Electronic Commerce and the WTO. By Rachel Thompson*<< 1 2 3 4 5 6 7
Oct 21, 2002
To this day, this issue and a number of others to do with GATS (e.g. application of the GATS
telecom pro-competitive principles to Internet services), GATT and TRIPS remain
unresolved. Although the 2001 Doha Ministerial Conference again extended the moratorium
on tariffs being applied to electronic transmissions, and authorised the continuation of the e-commerce work programme in the four Councils/Committee, the life has gone out of the
issue at the WTO. A fight may lie ahead in the Doha Round on the treatment of software, on
which it is possible a deal can be struck to ensure liberal market access treatment, but EU
(French) monomania over keeping audio-visual services excluded from GATS commitments
(and audio-visual utilises software more and more) keeps the issue in the shadows.
of developing a horizontal text or WTO Annex on pro-competitive regulation and open
markets for e-commerce appears dead and buried in those shadows – even though ecommerce
is not dead and buried but an increasingly central part of world trade albeit with
much reduced stock valuations.
Does it matter that nothing has been done? Only in the sense that the WTO missed an
unusual, perhaps unique, opportunity to keep a new area of world trade “barrier-free” from
the start. It can’t happen now – from the EU to Australia to China to Africa, governments are
designing and implementing diverging national regulations for cross-border trade on the
Internet and network competition. The tech sector will bounce back, and broadband and
mobile Internet will be a reality within the decade; and then the disputes and negotiations
over trade barriers will really start. There was a chance to do it differently, to use the WTO to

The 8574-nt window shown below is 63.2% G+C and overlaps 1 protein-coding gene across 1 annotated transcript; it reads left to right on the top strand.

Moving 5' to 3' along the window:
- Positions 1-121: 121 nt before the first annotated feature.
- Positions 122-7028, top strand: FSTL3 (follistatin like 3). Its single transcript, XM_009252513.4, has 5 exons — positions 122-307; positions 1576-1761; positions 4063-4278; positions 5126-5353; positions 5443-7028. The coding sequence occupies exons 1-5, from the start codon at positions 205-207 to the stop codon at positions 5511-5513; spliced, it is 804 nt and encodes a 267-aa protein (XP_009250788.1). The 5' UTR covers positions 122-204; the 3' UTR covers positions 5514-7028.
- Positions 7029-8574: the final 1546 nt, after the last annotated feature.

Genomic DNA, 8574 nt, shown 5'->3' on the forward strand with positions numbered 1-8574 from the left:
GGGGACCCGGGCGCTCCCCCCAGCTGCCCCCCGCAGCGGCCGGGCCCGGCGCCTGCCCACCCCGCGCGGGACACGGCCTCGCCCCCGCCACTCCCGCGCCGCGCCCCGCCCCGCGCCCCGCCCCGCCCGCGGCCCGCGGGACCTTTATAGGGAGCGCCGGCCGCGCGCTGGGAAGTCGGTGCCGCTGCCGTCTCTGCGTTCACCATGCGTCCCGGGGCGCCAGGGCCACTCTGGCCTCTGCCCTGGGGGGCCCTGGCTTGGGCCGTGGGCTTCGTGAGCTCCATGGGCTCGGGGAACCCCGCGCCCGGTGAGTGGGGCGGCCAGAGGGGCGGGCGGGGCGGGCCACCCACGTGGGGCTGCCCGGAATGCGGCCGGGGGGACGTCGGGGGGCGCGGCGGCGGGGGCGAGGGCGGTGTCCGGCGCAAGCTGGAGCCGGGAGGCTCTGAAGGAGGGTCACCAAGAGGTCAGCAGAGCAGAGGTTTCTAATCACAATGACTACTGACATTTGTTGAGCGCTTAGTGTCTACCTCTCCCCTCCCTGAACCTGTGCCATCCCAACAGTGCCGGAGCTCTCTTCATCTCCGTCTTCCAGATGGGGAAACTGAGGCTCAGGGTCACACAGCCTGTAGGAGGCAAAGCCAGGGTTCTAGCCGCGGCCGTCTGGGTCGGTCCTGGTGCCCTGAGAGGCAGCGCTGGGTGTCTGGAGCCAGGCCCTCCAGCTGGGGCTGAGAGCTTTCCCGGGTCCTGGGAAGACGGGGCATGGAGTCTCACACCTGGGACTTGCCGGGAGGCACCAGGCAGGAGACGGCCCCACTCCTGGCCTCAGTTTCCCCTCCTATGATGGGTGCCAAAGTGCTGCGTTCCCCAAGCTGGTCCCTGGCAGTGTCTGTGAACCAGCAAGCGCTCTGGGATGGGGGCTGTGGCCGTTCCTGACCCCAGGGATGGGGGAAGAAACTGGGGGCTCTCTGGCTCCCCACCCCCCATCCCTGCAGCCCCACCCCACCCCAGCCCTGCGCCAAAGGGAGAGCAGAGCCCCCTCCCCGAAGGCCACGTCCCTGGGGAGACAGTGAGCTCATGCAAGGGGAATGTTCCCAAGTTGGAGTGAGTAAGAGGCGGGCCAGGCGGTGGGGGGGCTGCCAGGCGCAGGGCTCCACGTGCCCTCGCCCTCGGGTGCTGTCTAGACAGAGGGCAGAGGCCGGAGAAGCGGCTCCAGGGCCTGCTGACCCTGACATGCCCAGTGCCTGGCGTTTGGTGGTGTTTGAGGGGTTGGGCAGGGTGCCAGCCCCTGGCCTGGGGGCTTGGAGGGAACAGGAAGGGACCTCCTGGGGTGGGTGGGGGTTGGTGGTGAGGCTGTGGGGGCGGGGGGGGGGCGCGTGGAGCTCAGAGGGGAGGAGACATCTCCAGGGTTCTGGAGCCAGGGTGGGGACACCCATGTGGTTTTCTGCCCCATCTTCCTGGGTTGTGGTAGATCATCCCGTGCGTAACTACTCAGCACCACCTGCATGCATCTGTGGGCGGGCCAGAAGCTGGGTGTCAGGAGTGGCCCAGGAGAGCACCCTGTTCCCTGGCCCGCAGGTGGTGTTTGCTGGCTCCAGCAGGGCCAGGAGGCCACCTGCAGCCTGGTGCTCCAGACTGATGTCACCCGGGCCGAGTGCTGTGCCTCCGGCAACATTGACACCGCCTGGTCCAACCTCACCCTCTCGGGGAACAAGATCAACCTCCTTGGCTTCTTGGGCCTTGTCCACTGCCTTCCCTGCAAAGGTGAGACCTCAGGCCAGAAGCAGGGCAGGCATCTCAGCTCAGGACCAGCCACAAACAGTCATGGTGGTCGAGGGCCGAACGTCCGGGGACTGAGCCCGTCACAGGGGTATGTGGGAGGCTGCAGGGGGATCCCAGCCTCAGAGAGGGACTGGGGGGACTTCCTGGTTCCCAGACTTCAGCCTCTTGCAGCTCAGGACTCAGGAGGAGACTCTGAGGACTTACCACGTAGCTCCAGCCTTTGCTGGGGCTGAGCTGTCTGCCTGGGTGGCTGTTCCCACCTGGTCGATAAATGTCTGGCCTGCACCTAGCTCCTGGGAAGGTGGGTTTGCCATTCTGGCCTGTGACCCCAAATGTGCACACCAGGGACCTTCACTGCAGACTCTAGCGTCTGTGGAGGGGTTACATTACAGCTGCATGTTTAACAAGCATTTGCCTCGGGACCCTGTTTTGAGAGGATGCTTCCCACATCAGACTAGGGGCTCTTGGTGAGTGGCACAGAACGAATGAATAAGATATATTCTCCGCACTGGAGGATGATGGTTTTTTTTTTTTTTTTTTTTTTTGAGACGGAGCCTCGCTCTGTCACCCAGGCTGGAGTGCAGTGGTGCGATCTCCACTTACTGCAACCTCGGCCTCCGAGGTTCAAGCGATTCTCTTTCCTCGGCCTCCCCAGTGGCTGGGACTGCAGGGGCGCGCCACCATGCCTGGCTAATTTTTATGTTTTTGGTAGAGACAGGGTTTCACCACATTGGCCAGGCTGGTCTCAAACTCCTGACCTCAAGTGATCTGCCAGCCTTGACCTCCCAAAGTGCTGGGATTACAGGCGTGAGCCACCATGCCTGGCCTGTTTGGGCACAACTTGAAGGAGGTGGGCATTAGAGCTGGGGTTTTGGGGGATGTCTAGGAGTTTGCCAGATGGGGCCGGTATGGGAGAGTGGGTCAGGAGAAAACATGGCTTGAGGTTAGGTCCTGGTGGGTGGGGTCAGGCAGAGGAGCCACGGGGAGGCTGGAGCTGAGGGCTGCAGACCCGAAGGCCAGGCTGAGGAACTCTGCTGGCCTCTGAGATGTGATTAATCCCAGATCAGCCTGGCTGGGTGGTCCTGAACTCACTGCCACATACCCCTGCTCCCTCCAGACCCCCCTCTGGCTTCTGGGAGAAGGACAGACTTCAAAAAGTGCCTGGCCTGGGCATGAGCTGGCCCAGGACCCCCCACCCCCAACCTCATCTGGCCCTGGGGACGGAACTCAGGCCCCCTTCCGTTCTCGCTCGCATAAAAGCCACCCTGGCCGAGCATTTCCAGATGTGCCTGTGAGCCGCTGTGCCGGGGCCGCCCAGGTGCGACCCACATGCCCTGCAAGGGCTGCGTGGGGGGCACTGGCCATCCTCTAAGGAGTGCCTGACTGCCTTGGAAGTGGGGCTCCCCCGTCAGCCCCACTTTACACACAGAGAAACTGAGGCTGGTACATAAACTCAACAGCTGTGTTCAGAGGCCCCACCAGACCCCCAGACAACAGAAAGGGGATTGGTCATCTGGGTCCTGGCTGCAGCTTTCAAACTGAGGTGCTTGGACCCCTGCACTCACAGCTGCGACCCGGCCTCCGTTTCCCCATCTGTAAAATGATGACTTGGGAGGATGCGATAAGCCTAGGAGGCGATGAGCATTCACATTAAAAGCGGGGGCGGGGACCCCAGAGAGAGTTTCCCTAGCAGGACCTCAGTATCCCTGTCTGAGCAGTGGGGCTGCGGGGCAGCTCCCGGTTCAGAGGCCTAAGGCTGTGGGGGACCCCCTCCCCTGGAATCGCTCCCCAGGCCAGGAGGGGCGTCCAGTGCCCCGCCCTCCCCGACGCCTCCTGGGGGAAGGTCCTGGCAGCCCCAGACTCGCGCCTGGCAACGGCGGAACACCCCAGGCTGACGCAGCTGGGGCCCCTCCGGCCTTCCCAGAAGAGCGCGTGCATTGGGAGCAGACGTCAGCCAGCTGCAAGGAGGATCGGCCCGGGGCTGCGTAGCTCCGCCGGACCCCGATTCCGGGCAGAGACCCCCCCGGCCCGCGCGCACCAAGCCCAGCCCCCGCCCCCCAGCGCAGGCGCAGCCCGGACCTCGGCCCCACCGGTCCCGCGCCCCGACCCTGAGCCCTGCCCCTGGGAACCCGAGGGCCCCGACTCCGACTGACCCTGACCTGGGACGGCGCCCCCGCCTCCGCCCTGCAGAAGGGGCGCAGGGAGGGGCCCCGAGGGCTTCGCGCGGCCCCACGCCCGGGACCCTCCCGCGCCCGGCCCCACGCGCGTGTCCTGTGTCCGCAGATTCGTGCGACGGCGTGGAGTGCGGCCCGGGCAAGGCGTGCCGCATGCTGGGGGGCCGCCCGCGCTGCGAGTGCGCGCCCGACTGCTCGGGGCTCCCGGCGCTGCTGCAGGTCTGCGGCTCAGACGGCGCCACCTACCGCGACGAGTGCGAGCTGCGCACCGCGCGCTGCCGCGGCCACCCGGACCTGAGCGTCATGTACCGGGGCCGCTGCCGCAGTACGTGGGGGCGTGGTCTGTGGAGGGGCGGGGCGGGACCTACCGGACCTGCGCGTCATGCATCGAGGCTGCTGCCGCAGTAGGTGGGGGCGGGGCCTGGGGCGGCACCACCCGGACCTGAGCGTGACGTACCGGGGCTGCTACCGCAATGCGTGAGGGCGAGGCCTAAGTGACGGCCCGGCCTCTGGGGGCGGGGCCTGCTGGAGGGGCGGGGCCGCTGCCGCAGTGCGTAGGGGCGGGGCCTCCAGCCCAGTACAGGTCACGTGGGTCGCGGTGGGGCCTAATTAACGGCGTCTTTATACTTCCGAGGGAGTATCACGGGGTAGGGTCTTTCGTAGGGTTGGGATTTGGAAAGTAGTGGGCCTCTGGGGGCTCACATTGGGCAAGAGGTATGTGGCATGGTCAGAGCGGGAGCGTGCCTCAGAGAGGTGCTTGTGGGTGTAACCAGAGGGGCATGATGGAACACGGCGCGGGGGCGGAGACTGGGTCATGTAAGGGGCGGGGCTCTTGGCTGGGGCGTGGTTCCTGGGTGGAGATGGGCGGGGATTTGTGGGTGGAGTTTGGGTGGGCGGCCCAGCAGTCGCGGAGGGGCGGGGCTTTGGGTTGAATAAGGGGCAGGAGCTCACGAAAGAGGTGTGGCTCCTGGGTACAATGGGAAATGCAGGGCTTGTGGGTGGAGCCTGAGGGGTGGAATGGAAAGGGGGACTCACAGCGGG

prevent trade barriers, rather than put them up and take decades to slowly dismantle them –
and in the one area of world trade that millions of citizens and small businesses all over the
world use every day, Internet e-commerce. The opportunity – the chance -- was willfully not
taken, above all due to the unmoveable “reciprocal concessions” mindset of WTO
negotiators and the role played by the Secretariat in defense of the status quo. The
opportunity is unlikely to arise again.
1. See for example Joint EU-US Statement on Electronic Commerce, 5 December 1997,
http://www.qlinks.net.comdocs/eu-us.htm, the first of these bilateral agreements and the model for the
2. Catherine Mann. “Electronic Commerce in Developing Countries: Issues for Domestic Policy and WTO Negotiations.”
Institute for International Economics, March 2000.
3. Disclosure: between July 1997 and December 1999 I worked in the OECD Secretariat, including on
4. The reports of the WTO bodies n e-commerce are available at
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Comments [Add Comment]
Capitalism is supposed to be a simple economic system
posted by Tapart News Advocate on 2/23/2004 at 6:00:48 PM